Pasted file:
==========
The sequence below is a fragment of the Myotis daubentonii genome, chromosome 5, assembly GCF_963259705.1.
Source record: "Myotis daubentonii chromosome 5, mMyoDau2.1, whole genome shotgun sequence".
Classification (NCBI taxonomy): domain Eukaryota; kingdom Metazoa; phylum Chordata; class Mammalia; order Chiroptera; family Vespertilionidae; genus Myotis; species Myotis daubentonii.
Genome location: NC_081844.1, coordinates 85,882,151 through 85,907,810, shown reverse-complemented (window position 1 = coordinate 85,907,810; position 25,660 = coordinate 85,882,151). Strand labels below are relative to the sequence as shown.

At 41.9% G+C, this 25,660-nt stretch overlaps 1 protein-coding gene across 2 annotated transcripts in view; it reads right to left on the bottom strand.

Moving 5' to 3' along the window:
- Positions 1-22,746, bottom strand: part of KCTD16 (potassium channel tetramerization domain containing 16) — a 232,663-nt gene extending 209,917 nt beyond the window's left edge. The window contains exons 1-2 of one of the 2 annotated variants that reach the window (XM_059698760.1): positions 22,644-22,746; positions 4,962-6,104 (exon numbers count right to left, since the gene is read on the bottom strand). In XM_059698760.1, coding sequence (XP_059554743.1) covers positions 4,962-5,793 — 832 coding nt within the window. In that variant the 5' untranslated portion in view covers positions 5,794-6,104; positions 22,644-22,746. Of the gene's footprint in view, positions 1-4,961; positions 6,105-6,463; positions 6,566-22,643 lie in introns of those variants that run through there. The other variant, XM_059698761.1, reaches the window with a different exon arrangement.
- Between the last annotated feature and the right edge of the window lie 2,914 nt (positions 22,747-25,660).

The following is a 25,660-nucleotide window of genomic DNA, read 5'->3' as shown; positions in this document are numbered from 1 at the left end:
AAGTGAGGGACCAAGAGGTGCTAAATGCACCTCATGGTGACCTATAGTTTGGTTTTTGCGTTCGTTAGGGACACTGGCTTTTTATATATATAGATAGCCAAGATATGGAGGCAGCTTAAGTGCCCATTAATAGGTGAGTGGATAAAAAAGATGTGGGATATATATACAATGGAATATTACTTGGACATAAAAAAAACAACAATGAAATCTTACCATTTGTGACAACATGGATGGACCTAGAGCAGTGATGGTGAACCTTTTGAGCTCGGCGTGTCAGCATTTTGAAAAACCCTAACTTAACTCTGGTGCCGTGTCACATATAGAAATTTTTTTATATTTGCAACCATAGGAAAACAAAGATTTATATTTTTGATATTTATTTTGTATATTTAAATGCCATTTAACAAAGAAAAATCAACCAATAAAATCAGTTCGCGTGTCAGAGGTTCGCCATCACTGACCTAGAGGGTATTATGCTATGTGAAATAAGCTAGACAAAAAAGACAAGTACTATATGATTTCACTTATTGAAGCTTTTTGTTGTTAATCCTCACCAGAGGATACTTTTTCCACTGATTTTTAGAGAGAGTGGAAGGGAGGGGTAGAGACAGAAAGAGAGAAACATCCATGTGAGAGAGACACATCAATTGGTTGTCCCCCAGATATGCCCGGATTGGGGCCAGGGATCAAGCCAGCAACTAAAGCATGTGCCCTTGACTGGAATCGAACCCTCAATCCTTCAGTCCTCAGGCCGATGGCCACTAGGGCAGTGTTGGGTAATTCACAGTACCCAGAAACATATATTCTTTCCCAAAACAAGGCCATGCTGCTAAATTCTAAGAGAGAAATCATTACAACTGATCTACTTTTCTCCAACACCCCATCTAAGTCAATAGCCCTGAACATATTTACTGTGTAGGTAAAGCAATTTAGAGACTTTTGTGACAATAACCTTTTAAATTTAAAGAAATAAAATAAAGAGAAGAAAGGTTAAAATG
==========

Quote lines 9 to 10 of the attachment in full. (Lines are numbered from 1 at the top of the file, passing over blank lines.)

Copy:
The following is a 25,660-nucleotide window of genomic DNA, read 5'->3' as shown; positions in this document are numbered from 1 at the left end:
AAGTGAGGGACCAAGAGGTGCTAAATGCACCTCATGGTGACCTATAGTTTGGTTTTTGCGTTCGTTAGGGACACTGGCTTTTTATATATATAGATAGCCAAGATATGGAGGCAGCTTAAGTGCCCATTAATAGGTGAGTGGATAAAAAAGATGTGGGATATATATACAATGGAATATTACTTGGACATAAAAAAAACAACAATGAAATCTTACCATTTGTGACAACATGGATGGACCTAGAGCAGTGATGGTGAACCTTTTGAGCTCGGCGTGTCAGCATTTTGAAAAACCCTAACTTAACTCTGGTGCCGTGTCACATATAGAAATTTTTTTATATTTGCAACCATAGGAAAACAAAGATTTATATTTTTGATATTTATTTTGTATATTTAAATGCCATTTAACAAAGAAAAATCAACCAATAAAATCAGTTCGCGTGTCAGAGGTTCGCCATCACTGACCTAGAGGGTATTATGCTATGTGAAATAAGCTAGACAAAAAAGACAAGTACTATATGATTTCACTTATTGAAGCTTTTTGTTGTTAATCCTCACCAGAGGATACTTTTTCCACTGATTTTTAGAGAGAGTGGAAGGGAGGGGTAGAGACAGAAAGAGAGAAACATCCATGTGAGAGAGACACATCAATTGGTTGTCCCCCAGATATGCCCGGATTGGGGCCAGGGATCAAGCCAGCAACTAAAGCATGTGCCCTTGACTGGAATCGAACCCTCAATCCTTCAGTCCTCAGGCCGATGGCCACTAGGGCAGTGTTGGGTAATTCACAGTACCCAGAAACATATATTCTTTCCCAAAACAAGGCCATGCTGCTAAATTCTAAGAGAGAAATCATTACAACTGATCTACTTTTCTCCAACACCCCATCTAAGTCAATAGCCCTGAACATATTTACTGTGTAGGTAAAGCAATTTAGAGACTTTTGTGACAATAACCTTTTAAATTTAAAGAAATAAAATAAAGAGAAGAAAGGTTAAAATG